You know, one thing I’ve really enjoyed about the last year has been its comfortingly retro qualities. We’ve had a 1970s fashion renaissance, a massive roaring twenties recession, and thrown in there was some classic World War II era espousal of the heath benefits of cigarettes.
Do you remember that? It was a weird subplot, around last summer, where newspapers started to report that smoking might protect you from Covid. It came from a July 2020 paper in the European Respiratory Journal, reported that smoking was not associated with adverse events in patients admitted to hospital with Covid, and that smokers were at a significantly lower risk of acquiring the virus.
Well, anyway, it was a load of rubbish. It’s been retracted because the authors failed to disclose conflicts of interest – several of them worked in the tobacco industry. In an unsurprising turn of events, doing pervasive and persistent damage to your respiratory system doesn’t actually protect you from a virus that predominantly affects the respiratory system. Who would’ve thought?
It doesn’t actually appear that the authors did anything untoward with the European Respiratory Journal data. No, it seems this is a tale as old as time: scientific studies that are funded by or affiliated with a particular industry deliver results that are favourable to that industry, in a way that government-funded studies do not. They call it funding bias, and it’s sufficiently common that there’s a term to describe it and research examining it. The tobacco industry is a prime example of this phenomenon, but it’s also common across the pharmaceutical industry.
Well, obviously, you might think. The pharmaceutical and tobacco industries aren’t exactly known as shining examples of morality. It’s not surprising that they’re fixing the data in their favour. You wouldn’t be entirely wrong, of course: there are notable examples of scientists being either deliberately deceptive or grossly negligent and making spurious claims as a result. Look at Andrew Wakefield, who accepted tens of thousands of pounds in return for demonstrating a (make no mistake, non-existent) link between autism and the MMR, or Malcom Pearce, who falsely claimed to have performed a ground-breaking operation involving the transplant of an ectopic pregnancy. Or, to give them their full medical titles, Andrew Wakefield and Malcom Pearce.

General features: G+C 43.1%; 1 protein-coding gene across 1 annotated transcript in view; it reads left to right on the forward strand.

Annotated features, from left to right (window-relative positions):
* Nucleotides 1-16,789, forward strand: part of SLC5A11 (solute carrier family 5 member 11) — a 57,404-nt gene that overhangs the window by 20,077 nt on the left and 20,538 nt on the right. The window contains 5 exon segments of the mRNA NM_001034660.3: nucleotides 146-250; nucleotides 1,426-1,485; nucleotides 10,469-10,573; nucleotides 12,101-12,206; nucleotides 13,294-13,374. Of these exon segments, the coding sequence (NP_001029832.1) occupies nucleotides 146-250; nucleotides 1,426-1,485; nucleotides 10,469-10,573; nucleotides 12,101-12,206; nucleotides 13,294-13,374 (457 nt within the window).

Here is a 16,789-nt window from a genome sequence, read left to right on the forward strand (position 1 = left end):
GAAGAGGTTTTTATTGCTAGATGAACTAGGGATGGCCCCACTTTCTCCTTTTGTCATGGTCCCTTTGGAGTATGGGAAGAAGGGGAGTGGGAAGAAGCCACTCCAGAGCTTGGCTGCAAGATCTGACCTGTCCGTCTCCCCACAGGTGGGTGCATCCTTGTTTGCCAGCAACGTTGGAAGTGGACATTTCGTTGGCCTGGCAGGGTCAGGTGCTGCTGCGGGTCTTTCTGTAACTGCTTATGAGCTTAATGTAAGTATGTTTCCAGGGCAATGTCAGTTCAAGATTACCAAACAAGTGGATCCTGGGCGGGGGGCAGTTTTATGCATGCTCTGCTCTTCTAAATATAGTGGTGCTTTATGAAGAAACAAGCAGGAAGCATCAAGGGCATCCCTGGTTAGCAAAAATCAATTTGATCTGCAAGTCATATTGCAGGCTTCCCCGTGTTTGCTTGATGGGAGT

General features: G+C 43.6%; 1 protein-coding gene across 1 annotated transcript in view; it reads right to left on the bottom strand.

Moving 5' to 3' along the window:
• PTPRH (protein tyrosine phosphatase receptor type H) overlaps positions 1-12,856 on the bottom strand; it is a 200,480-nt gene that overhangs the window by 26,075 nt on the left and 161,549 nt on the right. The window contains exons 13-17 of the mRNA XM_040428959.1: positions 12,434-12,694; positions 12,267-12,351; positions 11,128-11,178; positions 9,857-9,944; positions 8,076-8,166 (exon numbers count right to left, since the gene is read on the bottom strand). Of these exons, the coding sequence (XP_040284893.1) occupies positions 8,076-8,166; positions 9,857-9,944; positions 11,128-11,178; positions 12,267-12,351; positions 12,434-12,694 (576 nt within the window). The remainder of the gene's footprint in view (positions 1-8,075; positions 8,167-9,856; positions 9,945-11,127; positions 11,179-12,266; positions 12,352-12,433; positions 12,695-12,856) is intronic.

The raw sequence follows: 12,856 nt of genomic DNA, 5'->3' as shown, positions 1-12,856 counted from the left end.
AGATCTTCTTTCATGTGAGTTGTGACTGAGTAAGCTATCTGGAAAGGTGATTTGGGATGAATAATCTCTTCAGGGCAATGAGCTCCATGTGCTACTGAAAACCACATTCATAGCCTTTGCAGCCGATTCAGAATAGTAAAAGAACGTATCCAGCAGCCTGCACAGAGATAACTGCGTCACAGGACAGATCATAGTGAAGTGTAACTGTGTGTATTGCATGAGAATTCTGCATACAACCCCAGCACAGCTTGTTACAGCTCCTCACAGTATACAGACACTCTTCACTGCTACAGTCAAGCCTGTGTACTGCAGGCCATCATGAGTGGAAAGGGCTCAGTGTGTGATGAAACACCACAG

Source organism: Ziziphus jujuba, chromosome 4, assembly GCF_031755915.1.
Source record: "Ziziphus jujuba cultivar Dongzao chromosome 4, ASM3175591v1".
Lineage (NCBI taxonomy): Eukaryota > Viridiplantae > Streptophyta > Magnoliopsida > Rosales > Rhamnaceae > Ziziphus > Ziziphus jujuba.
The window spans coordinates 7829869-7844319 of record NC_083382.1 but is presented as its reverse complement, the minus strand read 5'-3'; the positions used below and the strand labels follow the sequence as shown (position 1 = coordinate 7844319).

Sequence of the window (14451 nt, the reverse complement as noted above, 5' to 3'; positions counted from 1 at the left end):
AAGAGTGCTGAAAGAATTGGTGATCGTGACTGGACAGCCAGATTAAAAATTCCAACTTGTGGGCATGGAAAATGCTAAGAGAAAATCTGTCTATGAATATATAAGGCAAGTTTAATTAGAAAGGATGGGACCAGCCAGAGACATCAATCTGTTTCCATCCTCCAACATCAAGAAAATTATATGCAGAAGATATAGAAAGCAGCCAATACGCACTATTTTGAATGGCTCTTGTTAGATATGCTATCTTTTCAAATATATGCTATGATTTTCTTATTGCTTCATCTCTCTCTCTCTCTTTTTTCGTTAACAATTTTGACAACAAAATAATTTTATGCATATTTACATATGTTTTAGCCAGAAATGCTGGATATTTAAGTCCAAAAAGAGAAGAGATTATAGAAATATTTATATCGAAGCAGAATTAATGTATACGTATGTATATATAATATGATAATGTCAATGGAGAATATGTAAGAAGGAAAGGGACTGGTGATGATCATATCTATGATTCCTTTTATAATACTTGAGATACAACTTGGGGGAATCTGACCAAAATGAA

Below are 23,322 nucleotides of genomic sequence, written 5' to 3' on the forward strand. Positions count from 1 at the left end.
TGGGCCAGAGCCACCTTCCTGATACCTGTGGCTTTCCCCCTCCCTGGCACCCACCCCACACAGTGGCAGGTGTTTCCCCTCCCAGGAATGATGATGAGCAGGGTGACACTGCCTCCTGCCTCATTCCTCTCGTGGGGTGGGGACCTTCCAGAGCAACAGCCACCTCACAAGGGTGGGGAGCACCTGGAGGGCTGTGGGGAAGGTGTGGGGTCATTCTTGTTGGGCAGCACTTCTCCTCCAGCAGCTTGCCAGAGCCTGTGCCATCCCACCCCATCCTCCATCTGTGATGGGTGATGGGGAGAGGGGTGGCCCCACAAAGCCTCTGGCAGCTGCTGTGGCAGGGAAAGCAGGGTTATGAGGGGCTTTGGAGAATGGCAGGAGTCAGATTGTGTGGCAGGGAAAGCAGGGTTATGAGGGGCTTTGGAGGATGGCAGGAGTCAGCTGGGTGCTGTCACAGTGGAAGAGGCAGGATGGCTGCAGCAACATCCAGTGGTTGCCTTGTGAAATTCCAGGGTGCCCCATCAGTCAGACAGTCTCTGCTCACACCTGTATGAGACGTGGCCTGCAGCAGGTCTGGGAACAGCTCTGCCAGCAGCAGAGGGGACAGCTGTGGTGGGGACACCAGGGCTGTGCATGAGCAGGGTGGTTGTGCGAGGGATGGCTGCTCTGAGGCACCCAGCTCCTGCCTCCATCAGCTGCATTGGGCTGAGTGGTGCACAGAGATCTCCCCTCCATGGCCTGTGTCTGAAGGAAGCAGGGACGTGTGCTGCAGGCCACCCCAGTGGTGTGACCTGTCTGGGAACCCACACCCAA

It isn’t known exactly how common scientific misconduct is, but the general consensus is probably not very, at least when compared to the metric tonne of scientific research produced on an annual basis, and there’s no evidence that misconduct is more common in industry-funded studies. There’s opposite, in fact, is true: the quality of industry-funded studies is at least as high, if not higher, than those funded through other sources.
There are other ways to guide the results of a study in a particular direction than out-and-out fraud, however. As David Michaels, epidemiologist and professor of public health, wrote in the Washington Post in 2008, it’s often not so much the answers of industry studies that are biased, but the questions. There are a plethora of industry tricks that encourage the outcomes of studies one way or another: testing a new drug against an established drug that either does not work or does not work very well, using a dose of the established drug that is too high or too low, publishing the results of a trial several times to make it appear that multiple studies reached the same conclusion, publishing only studies which had favourable conclusions for your drug and burying the rest. In reviews or meta-analyses, where the author selects a group of papers and synthesises an overall outcome, the papers that are selected and how heavily they are weighted can have an enormous effect on the conclusions drawn.
There are all kinds of morals to this story – about not needing to lie to fail to tell the truth and not believing everything you hear and such. But once again, it appears that the principal takeaway is that you should stop smoking. Tale as old as time, indeed.
Image hosted by Wikimedia Commons.